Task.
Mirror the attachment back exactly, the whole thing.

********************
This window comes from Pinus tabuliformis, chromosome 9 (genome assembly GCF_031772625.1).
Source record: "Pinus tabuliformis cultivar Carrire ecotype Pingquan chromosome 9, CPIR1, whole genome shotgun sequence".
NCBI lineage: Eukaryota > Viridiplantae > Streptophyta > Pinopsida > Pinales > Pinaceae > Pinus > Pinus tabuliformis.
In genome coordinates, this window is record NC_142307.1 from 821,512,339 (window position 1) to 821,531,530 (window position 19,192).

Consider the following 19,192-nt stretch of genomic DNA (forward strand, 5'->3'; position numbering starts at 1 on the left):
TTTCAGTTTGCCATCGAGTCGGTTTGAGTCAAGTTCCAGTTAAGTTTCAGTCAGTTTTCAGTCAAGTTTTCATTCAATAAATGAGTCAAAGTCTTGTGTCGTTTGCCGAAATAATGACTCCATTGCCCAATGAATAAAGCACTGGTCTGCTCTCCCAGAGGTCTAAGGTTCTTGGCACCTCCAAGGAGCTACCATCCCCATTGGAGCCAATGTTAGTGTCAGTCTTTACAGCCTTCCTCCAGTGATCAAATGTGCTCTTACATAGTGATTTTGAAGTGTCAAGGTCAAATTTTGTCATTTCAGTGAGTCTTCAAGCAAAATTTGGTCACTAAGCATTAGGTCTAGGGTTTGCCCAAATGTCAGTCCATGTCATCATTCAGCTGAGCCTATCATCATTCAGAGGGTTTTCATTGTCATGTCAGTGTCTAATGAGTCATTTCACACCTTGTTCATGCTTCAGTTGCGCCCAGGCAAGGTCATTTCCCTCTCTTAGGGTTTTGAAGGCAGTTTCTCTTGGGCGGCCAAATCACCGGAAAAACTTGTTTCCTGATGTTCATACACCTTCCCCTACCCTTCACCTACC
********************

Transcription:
This window comes from Pinus tabuliformis, chromosome 9 (genome assembly GCF_031772625.1).
Source record: "Pinus tabuliformis cultivar Carrire ecotype Pingquan chromosome 9, CPIR1, whole genome shotgun sequence".
NCBI lineage: Eukaryota > Viridiplantae > Streptophyta > Pinopsida > Pinales > Pinaceae > Pinus > Pinus tabuliformis.
In genome coordinates, this window is record NC_142307.1 from 821,512,339 (window position 1) to 821,531,530 (window position 19,192).

Consider the following 19,192-nt stretch of genomic DNA (forward strand, 5'->3'; position numbering starts at 1 on the left):
TTTCAGTTTGCCATCGAGTCGGTTTGAGTCAAGTTCCAGTTAAGTTTCAGTCAGTTTTCAGTCAAGTTTTCATTCAATAAATGAGTCAAAGTCTTGTGTCGTTTGCCGAAATAATGACTCCATTGCCCAATGAATAAAGCACTGGTCTGCTCTCCCAGAGGTCTAAGGTTCTTGGCACCTCCAAGGAGCTACCATCCCCATTGGAGCCAATGTTAGTGTCAGTCTTTACAGCCTTCCTCCAGTGATCAAATGTGCTCTTACATAGTGATTTTGAAGTGTCAAGGTCAAATTTTGTCATTTCAGTGAGTCTTCAAGCAAAATTTGGTCACTAAGCATTAGGTCTAGGGTTTGCCCAAATGTCAGTCCATGTCATCATTCAGCTGAGCCTATCATCATTCAGAGGGTTTTCATTGTCATGTCAGTGTCTAATGAGTCATTTCACACCTTGTTCATGCTTCAGTTGCGCCCAGGCAAGGTCATTTCCCTCTCTTAGGGTTTTGAAGGCAGTTTCTCTTGGGCGGCCAAATCACCGGAAAAACTTGTTTCCTGATGTTCATACACCTTCCCCTACCCTTCACCTACC